October 2021 Newsletter

by | Oct 25, 2021 | AVC Newsletter

  • Exploring Federalism

  • Knox County Mayor Advocates for Term Limits

  • Let’s Fix Five

  • Article V News

  • Who Said It?



Exploring Federalism

Deseret News is in the process of publishing a series inspired by principles found in our Constitution: popular sovereignty, separation of powers, federalism, individual rights, and the rule of law. Professor Justin Collings of Brigham Young University Law School contributed an essay exploring the history and importance of federalism. He writes:

When power is devolved to the government units closest to questions of concern and most capable of resolving them, Americans receive an unparalleled, experiential education in the art of self-government. And the ties that bind us together as a union will be stronger if we don’t strain or snap them in the quixotic pursuit of ideological purity and national conformity. Within proper limits, federalism makes for better governance, calmer national politics, and brighter prospects for government of the people, by the people, and for the people.

The entire article may be accessed at

Knox County Mayor Advocates for Term Limits

Mayor Glenn Jacobs (aka WWE Superstar Kane) joined Lars Larson to discuss the advantages of congressional term limits and the Tennessee legislature’s progress on an application for an Article V Convention to propose a term limits amendment. Listen at

Let’s Fix Five by Mark Guyer

Here is a way we can move forward on constitutional amendments. If the groups that want an Article V Convention work together, we will be a much stronger political force. Convention of States Project, Wolf-Pac, BBA Task Force, the Center for State-led National Debt Solutions, and US Term Limits supporters can and should unite our efforts around a common goal: to reform Article V itself. Article V has not worked. Currently, it is possible that Congress might find some reason not to call a convention, even when 34 states have constitutionally called for one. In more than two centuries of experience, and despite over 400 applications by states for an amending convention, there has never been a convention. The process is broken. Let’s Fix Five.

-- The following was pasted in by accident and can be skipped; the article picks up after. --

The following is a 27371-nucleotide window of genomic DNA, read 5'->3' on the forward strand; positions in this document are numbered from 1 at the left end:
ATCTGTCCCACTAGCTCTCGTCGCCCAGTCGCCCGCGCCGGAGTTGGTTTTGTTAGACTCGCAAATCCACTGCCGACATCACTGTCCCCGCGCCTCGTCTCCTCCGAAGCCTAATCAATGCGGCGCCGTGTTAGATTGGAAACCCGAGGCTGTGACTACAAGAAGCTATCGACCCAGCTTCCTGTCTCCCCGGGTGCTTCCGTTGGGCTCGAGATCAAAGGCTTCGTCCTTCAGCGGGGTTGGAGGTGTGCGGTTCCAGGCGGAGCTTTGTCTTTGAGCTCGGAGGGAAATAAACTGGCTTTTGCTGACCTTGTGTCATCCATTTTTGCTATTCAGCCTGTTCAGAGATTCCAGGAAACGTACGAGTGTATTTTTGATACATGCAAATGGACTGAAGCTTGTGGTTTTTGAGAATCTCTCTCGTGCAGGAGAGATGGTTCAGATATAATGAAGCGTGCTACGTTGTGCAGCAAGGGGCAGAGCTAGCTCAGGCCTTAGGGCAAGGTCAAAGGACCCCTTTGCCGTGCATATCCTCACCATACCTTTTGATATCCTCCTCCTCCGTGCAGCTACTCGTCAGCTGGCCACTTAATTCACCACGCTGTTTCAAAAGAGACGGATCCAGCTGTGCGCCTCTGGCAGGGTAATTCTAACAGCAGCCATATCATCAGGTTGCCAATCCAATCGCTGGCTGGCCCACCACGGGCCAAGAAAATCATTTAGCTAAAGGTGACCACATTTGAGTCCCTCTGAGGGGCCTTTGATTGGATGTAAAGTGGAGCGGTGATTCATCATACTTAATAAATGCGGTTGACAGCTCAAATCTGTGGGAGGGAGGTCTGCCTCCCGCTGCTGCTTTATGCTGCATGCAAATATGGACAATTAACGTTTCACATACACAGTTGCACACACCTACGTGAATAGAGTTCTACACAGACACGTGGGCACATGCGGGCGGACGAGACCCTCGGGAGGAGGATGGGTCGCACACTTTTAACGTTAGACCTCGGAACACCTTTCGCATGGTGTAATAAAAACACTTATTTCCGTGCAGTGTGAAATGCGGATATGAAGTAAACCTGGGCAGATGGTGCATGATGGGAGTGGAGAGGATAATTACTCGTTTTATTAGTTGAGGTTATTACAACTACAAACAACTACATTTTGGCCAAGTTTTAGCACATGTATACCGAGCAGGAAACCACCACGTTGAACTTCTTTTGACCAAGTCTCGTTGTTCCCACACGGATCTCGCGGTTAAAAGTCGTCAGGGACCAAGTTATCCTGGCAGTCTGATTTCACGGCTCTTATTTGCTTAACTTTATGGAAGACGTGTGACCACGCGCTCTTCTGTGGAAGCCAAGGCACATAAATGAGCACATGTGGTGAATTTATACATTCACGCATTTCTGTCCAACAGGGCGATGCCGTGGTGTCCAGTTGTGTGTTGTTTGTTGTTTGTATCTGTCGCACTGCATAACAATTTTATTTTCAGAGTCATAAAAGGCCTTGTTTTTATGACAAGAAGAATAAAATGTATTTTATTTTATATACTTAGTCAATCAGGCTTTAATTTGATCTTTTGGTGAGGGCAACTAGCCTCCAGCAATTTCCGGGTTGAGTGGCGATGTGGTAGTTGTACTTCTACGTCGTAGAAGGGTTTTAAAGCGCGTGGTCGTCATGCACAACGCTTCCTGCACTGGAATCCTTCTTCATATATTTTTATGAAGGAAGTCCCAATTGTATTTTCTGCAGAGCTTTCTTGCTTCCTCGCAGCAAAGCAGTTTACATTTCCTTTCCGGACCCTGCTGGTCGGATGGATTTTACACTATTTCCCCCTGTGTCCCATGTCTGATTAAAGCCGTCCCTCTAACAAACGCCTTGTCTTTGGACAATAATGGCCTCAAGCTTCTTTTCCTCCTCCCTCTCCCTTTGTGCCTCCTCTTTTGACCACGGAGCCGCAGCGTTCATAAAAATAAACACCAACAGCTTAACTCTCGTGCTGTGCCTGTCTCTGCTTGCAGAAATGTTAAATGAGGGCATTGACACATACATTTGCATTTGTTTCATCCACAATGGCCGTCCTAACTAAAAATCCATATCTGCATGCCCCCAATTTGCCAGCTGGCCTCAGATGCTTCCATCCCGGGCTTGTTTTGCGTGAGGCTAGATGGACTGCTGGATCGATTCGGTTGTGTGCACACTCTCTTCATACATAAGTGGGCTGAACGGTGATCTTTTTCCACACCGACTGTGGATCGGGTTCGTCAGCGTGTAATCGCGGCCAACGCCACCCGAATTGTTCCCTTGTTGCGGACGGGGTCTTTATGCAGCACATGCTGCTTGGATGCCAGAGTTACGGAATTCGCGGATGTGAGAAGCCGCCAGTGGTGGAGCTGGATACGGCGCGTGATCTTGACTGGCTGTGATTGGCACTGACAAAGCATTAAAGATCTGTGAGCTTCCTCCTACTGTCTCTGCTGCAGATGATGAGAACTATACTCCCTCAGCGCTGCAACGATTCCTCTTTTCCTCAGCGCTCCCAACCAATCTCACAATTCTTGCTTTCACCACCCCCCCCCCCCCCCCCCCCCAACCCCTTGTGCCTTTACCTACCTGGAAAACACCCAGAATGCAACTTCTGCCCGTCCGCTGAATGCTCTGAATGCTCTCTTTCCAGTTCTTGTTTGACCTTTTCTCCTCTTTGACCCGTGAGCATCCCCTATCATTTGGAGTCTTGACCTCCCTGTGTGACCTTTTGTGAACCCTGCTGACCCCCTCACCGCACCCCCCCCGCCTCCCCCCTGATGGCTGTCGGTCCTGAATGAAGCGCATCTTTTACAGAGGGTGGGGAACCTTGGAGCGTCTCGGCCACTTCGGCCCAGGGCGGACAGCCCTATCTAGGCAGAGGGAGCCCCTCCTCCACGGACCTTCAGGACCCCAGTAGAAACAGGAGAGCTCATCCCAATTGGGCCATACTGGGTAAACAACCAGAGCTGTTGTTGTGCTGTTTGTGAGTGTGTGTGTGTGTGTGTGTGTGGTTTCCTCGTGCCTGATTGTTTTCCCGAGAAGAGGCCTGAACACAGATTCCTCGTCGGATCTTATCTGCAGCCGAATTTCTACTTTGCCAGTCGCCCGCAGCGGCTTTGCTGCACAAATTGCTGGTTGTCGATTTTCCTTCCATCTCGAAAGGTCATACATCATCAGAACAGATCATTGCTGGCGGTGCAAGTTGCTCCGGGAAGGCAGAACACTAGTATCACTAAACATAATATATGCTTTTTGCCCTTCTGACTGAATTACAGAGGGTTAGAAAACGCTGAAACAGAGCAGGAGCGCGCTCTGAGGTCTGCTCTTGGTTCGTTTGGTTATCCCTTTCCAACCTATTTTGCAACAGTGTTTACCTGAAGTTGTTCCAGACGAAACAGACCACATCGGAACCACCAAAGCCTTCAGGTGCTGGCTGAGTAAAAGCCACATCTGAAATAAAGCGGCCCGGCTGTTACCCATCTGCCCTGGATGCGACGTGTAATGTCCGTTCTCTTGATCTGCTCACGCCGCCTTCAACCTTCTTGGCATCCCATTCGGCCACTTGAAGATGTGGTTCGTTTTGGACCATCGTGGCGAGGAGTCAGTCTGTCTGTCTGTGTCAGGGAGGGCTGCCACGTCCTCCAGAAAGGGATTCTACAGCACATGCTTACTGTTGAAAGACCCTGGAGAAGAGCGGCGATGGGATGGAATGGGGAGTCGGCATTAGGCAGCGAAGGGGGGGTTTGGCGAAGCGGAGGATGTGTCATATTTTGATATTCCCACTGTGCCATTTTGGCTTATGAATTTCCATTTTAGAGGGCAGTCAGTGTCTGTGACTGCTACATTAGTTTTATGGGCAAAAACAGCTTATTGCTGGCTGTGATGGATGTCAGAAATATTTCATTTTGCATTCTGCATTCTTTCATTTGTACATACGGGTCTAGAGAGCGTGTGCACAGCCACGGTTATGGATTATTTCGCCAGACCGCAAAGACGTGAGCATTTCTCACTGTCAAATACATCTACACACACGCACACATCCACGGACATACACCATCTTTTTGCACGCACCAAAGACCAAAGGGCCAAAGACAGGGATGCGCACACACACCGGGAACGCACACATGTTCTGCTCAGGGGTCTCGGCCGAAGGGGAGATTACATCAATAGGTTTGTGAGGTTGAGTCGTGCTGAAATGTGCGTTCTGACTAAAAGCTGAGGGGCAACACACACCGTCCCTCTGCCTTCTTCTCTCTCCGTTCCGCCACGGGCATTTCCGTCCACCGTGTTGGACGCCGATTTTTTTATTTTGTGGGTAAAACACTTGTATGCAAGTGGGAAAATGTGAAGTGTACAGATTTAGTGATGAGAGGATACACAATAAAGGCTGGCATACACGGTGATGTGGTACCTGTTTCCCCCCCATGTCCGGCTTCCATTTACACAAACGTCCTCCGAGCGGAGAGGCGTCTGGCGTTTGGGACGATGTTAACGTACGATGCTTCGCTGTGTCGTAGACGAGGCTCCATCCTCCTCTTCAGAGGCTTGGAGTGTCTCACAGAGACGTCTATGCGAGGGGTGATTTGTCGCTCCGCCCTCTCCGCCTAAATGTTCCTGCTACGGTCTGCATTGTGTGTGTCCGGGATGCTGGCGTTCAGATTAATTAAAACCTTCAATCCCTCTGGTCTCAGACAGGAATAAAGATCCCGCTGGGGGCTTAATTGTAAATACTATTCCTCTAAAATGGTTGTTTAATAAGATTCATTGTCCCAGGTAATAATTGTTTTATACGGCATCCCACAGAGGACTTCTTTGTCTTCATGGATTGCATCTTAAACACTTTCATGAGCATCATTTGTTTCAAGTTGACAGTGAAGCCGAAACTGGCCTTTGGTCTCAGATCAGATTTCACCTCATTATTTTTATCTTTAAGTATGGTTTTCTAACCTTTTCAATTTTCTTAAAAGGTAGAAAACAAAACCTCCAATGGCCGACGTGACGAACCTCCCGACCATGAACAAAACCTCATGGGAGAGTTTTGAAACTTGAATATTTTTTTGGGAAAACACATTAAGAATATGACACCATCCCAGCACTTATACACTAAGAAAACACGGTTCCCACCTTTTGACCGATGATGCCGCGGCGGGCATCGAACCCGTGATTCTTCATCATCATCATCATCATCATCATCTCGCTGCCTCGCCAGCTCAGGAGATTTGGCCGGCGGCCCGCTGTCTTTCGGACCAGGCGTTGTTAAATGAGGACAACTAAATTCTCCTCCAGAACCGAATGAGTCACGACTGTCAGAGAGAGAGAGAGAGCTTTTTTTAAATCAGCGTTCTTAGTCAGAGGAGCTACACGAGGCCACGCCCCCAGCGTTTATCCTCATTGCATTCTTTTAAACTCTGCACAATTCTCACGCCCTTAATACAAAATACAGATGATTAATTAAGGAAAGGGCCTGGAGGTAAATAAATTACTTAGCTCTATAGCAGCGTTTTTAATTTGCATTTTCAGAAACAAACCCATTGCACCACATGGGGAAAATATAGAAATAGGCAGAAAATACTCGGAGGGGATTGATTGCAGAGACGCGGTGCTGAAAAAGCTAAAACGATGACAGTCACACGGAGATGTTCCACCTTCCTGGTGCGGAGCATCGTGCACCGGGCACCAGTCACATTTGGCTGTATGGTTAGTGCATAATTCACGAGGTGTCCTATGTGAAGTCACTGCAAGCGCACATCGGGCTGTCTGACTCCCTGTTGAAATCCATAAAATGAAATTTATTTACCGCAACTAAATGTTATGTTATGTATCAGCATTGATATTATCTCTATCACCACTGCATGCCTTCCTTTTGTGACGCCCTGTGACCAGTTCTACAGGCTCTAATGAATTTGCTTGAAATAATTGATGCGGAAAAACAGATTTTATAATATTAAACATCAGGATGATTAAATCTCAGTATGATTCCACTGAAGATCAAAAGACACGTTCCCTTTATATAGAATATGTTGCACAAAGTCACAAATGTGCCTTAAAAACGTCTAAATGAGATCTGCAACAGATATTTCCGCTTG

This approach will appeal to state legislators in both red and blue states. These legislators should have what the Constitution promised: the right to propose amendments to the Constitution. The states created the Constitution. Reform is essential. We, as Americans, believe in federalism, limited government, and checks and balances. State legislators must have a role in determining what our nation should be and do. For a few persons in Washington D.C. to have absolute power is both extreme and unwise.

The convention process and the “runaway convention” scare tactic are problems. So let’s eliminate the convention or substantially restructure it. Possible solutions include mandating that the convention can only address one subject, allowing the states to draft amendments using communication and collaboration technology in lieu of a convention, or allowing a few or even just one of the state legislatures to propose an amendment for consideration by the others (just as any one member of Congress may do at any time). What are your thoughts on possible revisions?